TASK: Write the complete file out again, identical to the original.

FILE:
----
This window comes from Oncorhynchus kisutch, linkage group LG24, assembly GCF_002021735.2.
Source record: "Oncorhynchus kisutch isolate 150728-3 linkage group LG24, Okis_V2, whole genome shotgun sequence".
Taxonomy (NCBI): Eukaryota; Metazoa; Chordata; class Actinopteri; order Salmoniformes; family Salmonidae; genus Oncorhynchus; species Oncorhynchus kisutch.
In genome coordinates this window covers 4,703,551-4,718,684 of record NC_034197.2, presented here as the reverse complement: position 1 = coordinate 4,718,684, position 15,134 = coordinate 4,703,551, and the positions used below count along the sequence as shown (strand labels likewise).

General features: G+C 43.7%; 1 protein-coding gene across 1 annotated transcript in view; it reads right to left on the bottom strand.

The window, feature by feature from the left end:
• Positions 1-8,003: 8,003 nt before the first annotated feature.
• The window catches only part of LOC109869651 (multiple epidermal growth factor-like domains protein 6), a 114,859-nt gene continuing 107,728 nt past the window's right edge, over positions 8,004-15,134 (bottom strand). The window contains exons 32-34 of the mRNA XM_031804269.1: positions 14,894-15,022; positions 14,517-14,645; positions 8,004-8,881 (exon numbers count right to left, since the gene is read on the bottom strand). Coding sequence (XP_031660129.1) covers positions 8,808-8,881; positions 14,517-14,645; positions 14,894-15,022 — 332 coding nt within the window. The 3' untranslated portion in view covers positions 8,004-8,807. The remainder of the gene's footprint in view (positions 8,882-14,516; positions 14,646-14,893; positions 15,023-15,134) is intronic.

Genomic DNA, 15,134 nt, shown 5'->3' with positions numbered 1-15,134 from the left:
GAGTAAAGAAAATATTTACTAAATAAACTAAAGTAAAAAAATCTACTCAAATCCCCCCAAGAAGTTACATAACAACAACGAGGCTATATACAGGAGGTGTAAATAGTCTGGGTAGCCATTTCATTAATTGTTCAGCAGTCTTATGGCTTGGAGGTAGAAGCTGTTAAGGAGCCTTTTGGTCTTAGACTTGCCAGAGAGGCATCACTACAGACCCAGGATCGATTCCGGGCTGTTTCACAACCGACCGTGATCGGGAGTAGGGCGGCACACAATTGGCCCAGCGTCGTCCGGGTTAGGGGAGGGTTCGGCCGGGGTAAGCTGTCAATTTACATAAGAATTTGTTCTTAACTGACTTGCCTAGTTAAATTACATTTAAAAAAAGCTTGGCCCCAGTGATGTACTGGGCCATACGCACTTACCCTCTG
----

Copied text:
This window comes from Oncorhynchus kisutch, linkage group LG24, assembly GCF_002021735.2.
Source record: "Oncorhynchus kisutch isolate 150728-3 linkage group LG24, Okis_V2, whole genome shotgun sequence".
Taxonomy (NCBI): Eukaryota; Metazoa; Chordata; class Actinopteri; order Salmoniformes; family Salmonidae; genus Oncorhynchus; species Oncorhynchus kisutch.
In genome coordinates this window covers 4,703,551-4,718,684 of record NC_034197.2, presented here as the reverse complement: position 1 = coordinate 4,718,684, position 15,134 = coordinate 4,703,551, and the positions used below count along the sequence as shown (strand labels likewise).

General features: G+C 43.7%; 1 protein-coding gene across 1 annotated transcript in view; it reads right to left on the bottom strand.

The window, feature by feature from the left end:
• Positions 1-8,003: 8,003 nt before the first annotated feature.
• The window catches only part of LOC109869651 (multiple epidermal growth factor-like domains protein 6), a 114,859-nt gene continuing 107,728 nt past the window's right edge, over positions 8,004-15,134 (bottom strand). The window contains exons 32-34 of the mRNA XM_031804269.1: positions 14,894-15,022; positions 14,517-14,645; positions 8,004-8,881 (exon numbers count right to left, since the gene is read on the bottom strand). Coding sequence (XP_031660129.1) covers positions 8,808-8,881; positions 14,517-14,645; positions 14,894-15,022 — 332 coding nt within the window. The 3' untranslated portion in view covers positions 8,004-8,807. The remainder of the gene's footprint in view (positions 8,882-14,516; positions 14,646-14,893; positions 15,023-15,134) is intronic.

Genomic DNA, 15,134 nt, shown 5'->3' with positions numbered 1-15,134 from the left:
GAGTAAAGAAAATATTTACTAAATAAACTAAAGTAAAAAAATCTACTCAAATCCCCCCAAGAAGTTACATAACAACAACGAGGCTATATACAGGAGGTGTAAATAGTCTGGGTAGCCATTTCATTAATTGTTCAGCAGTCTTATGGCTTGGAGGTAGAAGCTGTTAAGGAGCCTTTTGGTCTTAGACTTGCCAGAGAGGCATCACTACAGACCCAGGATCGATTCCGGGCTGTTTCACAACCGACCGTGATCGGGAGTAGGGCGGCACACAATTGGCCCAGCGTCGTCCGGGTTAGGGGAGGGTTCGGCCGGGGTAAGCTGTCAATTTACATAAGAATTTGTTCTTAACTGACTTGCCTAGTTAAATTACATTTAAAAAAAGCTTGGCCCCAGTGATGTACTGGGCCATACGCACTTACCCTCTG